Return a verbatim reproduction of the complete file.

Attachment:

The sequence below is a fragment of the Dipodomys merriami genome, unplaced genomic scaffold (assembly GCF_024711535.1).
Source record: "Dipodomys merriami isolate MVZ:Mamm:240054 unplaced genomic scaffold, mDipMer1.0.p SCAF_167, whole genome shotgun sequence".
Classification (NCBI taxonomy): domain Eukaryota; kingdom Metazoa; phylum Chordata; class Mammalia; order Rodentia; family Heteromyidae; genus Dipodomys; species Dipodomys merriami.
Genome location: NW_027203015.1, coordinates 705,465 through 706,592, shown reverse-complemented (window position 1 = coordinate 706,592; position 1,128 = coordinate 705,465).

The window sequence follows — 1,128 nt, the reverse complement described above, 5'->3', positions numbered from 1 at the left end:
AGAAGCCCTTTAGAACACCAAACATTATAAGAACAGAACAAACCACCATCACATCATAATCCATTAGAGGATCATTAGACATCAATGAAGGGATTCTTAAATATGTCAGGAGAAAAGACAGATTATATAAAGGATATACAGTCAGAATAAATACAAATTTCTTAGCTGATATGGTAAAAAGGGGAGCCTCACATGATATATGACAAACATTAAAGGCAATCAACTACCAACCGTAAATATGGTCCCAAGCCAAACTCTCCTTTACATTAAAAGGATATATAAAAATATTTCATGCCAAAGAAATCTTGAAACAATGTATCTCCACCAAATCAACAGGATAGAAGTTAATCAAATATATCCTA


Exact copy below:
The sequence below is a fragment of the Dipodomys merriami genome, unplaced genomic scaffold (assembly GCF_024711535.1).
Source record: "Dipodomys merriami isolate MVZ:Mamm:240054 unplaced genomic scaffold, mDipMer1.0.p SCAF_167, whole genome shotgun sequence".
Classification (NCBI taxonomy): domain Eukaryota; kingdom Metazoa; phylum Chordata; class Mammalia; order Rodentia; family Heteromyidae; genus Dipodomys; species Dipodomys merriami.
Genome location: NW_027203015.1, coordinates 705,465 through 706,592, shown reverse-complemented (window position 1 = coordinate 706,592; position 1,128 = coordinate 705,465).

The window sequence follows — 1,128 nt, the reverse complement described above, 5'->3', positions numbered from 1 at the left end:
AGAAGCCCTTTAGAACACCAAACATTATAAGAACAGAACAAACCACCATCACATCATAATCCATTAGAGGATCATTAGACATCAATGAAGGGATTCTTAAATATGTCAGGAGAAAAGACAGATTATATAAAGGATATACAGTCAGAATAAATACAAATTTCTTAGCTGATATGGTAAAAAGGGGAGCCTCACATGATATATGACAAACATTAAAGGCAATCAACTACCAACCGTAAATATGGTCCCAAGCCAAACTCTCCTTTACATTAAAAGGATATATAAAAATATTTCATGCCAAAGAAATCTTGAAACAATGTATCTCCACCAAATCAACAGGATAGAAGTTAATCAAATATATCCTA